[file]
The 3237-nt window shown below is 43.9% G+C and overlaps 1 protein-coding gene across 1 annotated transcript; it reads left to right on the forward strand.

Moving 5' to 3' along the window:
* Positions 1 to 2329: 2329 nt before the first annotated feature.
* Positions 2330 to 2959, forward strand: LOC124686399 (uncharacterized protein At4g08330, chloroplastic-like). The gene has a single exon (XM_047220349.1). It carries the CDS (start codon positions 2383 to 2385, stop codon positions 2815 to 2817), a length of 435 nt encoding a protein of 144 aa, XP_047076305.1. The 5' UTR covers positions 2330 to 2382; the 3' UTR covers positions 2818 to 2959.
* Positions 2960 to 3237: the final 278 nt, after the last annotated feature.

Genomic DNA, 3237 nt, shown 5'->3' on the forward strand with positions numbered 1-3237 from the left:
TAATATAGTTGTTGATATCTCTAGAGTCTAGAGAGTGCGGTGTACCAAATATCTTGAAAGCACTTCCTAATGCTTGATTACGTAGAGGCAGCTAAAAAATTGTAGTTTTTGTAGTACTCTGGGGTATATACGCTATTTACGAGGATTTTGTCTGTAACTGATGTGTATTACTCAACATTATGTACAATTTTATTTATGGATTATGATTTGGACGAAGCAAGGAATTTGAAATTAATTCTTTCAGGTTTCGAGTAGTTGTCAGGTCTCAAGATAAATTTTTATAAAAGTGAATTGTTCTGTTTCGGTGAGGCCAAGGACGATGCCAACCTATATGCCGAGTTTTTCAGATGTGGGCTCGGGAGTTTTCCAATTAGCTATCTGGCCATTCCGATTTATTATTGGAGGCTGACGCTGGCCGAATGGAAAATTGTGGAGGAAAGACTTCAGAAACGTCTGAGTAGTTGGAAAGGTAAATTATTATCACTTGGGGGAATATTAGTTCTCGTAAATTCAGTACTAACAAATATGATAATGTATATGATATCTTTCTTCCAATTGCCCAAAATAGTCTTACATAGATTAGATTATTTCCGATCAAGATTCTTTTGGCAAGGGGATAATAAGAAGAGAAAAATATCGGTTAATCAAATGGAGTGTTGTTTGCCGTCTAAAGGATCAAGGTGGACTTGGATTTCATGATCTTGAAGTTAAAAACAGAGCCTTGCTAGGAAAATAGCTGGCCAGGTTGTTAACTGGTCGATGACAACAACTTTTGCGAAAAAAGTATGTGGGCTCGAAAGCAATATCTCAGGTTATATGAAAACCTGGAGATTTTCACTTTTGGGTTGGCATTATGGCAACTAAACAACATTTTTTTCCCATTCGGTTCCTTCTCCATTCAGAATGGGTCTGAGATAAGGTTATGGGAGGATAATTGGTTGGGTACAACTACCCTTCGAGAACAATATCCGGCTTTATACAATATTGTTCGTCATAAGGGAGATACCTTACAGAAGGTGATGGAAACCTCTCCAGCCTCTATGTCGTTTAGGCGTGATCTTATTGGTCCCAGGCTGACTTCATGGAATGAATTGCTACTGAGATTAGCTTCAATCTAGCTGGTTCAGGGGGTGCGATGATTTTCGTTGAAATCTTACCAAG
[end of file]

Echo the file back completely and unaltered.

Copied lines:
The 3237-nt window shown below is 43.9% G+C and overlaps 1 protein-coding gene across 1 annotated transcript; it reads left to right on the forward strand.

Moving 5' to 3' along the window:
* Positions 1 to 2329: 2329 nt before the first annotated feature.
* Positions 2330 to 2959, forward strand: LOC124686399 (uncharacterized protein At4g08330, chloroplastic-like). The gene has a single exon (XM_047220349.1). It carries the CDS (start codon positions 2383 to 2385, stop codon positions 2815 to 2817), a length of 435 nt encoding a protein of 144 aa, XP_047076305.1. The 5' UTR covers positions 2330 to 2382; the 3' UTR covers positions 2818 to 2959.
* Positions 2960 to 3237: the final 278 nt, after the last annotated feature.

Genomic DNA, 3237 nt, shown 5'->3' on the forward strand with positions numbered 1-3237 from the left:
TAATATAGTTGTTGATATCTCTAGAGTCTAGAGAGTGCGGTGTACCAAATATCTTGAAAGCACTTCCTAATGCTTGATTACGTAGAGGCAGCTAAAAAATTGTAGTTTTTGTAGTACTCTGGGGTATATACGCTATTTACGAGGATTTTGTCTGTAACTGATGTGTATTACTCAACATTATGTACAATTTTATTTATGGATTATGATTTGGACGAAGCAAGGAATTTGAAATTAATTCTTTCAGGTTTCGAGTAGTTGTCAGGTCTCAAGATAAATTTTTATAAAAGTGAATTGTTCTGTTTCGGTGAGGCCAAGGACGATGCCAACCTATATGCCGAGTTTTTCAGATGTGGGCTCGGGAGTTTTCCAATTAGCTATCTGGCCATTCCGATTTATTATTGGAGGCTGACGCTGGCCGAATGGAAAATTGTGGAGGAAAGACTTCAGAAACGTCTGAGTAGTTGGAAAGGTAAATTATTATCACTTGGGGGAATATTAGTTCTCGTAAATTCAGTACTAACAAATATGATAATGTATATGATATCTTTCTTCCAATTGCCCAAAATAGTCTTACATAGATTAGATTATTTCCGATCAAGATTCTTTTGGCAAGGGGATAATAAGAAGAGAAAAATATCGGTTAATCAAATGGAGTGTTGTTTGCCGTCTAAAGGATCAAGGTGGACTTGGATTTCATGATCTTGAAGTTAAAAACAGAGCCTTGCTAGGAAAATAGCTGGCCAGGTTGTTAACTGGTCGATGACAACAACTTTTGCGAAAAAAGTATGTGGGCTCGAAAGCAATATCTCAGGTTATATGAAAACCTGGAGATTTTCACTTTTGGGTTGGCATTATGGCAACTAAACAACATTTTTTTCCCATTCGGTTCCTTCTCCATTCAGAATGGGTCTGAGATAAGGTTATGGGAGGATAATTGGTTGGGTACAACTACCCTTCGAGAACAATATCCGGCTTTATACAATATTGTTCGTCATAAGGGAGATACCTTACAGAAGGTGATGGAAACCTCTCCAGCCTCTATGTCGTTTAGGCGTGATCTTATTGGTCCCAGGCTGACTTCATGGAATGAATTGCTACTGAGATTAGCTTCAATCTAGCTGGTTCAGGGGGTGCGATGATTTTCGTTGAAATCTTACCAAG